(Psa 45:6 KJV) Thy throne, O God, is for ever and ever: the sceptre of thy kingdom is a right sceptre. The writer of Hebrews quotes the 45th Psalm in reference to the high position held by the Lord Jesus Christ above the angels. A sceptre was basically a rod or a staff but it symbolized the authority one had. (Est 5:2 KJV) And it was so, when the king saw Esther the queen standing in the court, that she obtained favour in his sight: and the king held out to Esther the golden sceptre that was in his hand. So Esther drew near, and touched the top of the sceptre. In the book of Esther, when one wanted to see the king, they needed to have an approved appointment. If one went into the king’s chamber without a royal summons, and the king did not hold out the sceptre, that person could be put to death. When Queen Esther went in to the king, he held out the sceptre and she was accepted and did not face any penalty.
In Hebrews 1:8 God is specifically teaching us that the Lord Jesus Christ is God and His throne, or divine authority, is forever and ever. While the Lord does not have a physical sceptre, the official sceptre of His kingdom is righteousness, that is, a sceptre of Justice. Here we also see that it also represents the righteous administration of the office of King. Christ having a sceptre denotes that He is a King, not just a mere prophet or teacher. He holds out the sceptre of salvation to His Elect while withholding the sceptre from those who are not Elect.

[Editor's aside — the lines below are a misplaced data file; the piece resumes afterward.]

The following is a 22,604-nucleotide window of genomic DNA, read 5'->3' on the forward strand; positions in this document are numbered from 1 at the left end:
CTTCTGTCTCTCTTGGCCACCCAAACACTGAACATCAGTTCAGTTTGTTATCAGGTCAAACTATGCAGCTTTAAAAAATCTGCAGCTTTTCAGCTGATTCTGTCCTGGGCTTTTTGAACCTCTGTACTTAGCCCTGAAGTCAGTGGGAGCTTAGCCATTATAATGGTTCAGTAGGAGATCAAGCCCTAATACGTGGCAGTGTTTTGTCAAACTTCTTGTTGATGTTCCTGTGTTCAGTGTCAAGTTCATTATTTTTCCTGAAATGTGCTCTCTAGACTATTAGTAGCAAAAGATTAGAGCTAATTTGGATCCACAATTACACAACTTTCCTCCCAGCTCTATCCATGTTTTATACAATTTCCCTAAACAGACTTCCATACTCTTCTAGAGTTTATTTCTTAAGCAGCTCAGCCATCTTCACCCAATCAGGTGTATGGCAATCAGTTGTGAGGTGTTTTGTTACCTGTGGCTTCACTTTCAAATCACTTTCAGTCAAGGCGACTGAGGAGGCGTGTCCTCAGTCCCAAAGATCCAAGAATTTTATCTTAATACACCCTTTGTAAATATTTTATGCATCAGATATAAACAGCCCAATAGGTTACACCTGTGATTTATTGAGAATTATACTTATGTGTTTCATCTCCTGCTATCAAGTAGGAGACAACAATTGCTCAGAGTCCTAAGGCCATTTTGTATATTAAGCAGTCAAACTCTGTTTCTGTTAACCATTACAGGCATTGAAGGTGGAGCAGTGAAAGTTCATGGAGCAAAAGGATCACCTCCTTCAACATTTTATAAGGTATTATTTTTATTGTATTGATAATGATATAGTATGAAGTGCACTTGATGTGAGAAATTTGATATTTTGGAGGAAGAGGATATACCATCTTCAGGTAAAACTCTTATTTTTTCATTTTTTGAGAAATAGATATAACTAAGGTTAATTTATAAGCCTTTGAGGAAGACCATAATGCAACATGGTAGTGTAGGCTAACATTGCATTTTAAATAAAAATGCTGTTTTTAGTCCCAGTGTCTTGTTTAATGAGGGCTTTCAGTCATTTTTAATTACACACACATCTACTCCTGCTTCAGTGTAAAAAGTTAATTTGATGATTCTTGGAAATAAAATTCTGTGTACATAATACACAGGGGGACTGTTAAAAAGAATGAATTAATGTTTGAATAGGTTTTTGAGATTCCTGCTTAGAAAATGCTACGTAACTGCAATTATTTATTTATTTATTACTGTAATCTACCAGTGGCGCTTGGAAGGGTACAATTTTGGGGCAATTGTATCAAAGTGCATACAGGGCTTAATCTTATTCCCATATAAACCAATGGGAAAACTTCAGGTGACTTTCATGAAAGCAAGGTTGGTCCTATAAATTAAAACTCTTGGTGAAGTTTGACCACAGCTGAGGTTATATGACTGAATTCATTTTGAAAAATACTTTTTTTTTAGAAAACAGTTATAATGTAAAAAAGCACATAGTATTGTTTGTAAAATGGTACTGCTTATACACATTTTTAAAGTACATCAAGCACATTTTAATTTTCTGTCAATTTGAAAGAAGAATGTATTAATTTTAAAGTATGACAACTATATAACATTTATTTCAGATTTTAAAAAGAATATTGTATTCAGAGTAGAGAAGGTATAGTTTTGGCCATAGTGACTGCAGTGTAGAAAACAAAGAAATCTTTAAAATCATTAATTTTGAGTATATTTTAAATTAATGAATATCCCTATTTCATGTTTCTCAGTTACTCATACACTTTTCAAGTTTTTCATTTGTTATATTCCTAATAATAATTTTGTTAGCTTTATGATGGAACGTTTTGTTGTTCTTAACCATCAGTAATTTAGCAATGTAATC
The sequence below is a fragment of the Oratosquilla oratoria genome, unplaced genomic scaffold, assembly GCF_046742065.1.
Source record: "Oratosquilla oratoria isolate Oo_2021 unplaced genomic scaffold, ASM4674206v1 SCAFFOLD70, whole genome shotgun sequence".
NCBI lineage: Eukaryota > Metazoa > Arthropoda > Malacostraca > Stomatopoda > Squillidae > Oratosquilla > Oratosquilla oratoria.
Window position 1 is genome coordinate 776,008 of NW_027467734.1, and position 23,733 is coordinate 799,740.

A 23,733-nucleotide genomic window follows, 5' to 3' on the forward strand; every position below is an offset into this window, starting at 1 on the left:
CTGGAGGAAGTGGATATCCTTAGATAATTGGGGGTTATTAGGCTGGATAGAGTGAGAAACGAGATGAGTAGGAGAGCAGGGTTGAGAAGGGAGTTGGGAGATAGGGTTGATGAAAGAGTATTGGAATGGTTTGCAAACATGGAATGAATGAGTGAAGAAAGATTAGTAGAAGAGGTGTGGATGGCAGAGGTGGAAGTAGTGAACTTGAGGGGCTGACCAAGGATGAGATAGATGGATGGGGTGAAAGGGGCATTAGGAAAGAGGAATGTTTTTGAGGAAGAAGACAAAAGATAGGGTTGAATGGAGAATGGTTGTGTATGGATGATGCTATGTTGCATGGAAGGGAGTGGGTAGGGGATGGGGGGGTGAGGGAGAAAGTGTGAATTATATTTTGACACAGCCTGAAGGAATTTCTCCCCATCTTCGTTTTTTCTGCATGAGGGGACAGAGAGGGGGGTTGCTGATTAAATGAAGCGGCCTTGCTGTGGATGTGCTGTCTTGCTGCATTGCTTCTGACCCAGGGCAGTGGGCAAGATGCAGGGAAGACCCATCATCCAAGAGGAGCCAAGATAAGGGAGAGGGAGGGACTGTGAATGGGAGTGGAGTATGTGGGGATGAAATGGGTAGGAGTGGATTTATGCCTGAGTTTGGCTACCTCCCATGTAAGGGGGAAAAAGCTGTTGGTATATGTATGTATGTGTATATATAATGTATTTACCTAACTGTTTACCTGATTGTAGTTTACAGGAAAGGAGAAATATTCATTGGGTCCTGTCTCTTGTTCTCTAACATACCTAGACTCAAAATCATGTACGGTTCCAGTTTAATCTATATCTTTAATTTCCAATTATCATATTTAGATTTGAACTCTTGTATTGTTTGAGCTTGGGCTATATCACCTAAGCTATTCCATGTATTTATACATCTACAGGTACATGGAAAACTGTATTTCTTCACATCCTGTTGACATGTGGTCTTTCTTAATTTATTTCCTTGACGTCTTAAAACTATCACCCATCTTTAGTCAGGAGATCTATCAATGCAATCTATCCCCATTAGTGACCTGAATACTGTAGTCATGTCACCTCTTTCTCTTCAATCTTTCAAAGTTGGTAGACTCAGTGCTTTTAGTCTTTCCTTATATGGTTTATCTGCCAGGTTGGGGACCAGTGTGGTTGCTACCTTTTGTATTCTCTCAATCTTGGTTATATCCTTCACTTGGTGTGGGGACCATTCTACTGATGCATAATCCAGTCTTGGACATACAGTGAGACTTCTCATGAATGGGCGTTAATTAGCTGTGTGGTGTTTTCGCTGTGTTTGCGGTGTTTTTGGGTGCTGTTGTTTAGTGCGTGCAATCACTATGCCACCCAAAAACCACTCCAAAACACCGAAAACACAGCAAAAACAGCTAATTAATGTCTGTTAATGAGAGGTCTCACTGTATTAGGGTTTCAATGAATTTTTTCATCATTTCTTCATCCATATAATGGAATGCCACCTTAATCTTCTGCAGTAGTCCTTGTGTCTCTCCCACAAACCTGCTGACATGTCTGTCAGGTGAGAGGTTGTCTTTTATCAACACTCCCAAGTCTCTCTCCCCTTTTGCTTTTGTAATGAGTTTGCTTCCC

Heb 1:9 (KJB)
Thou hast loved righteousness, and hated iniquity; therefore God, even thy God, hath anointed thee with the oil of gladness above thy fellows.
Hated - Detest or abhor
Iniquity - Lawlessness or without law
Anointed - Appointed (The Greek word is “chrio” and it is used 5 times in the New Testament and all 5 times it is God doing the action.
Of gladness - Great joy or exultation
Fellows - Sharing, participating, or partner
(Psa 45:7 KJV) Thou lovest righteousness, and hatest wickedness: therefore God, thy God, hath anointed thee with the oil of gladness above thy fellows. In describing the Lord Jesus Christ we read that He hates iniquity. It must be observed that He not only hates iniquity, but He hates the workers of iniquity, that is, all unbelievers. (Psa 5:5 KJV) The foolish shall not stand in thy sight: thou hatest all workers of iniquity. He loves the righteous because He imputes His own perfect righteousness to the Christian and therefore cleanses them from their iniquity. Sin and iniquity are totally opposite of the nature of the Kingdom of righteousness which Christ rules over. He will chastise His own who partake of it in any form and for those who remain unsaved, they will be commanded to depart from Him on the last day into everlasting punishment.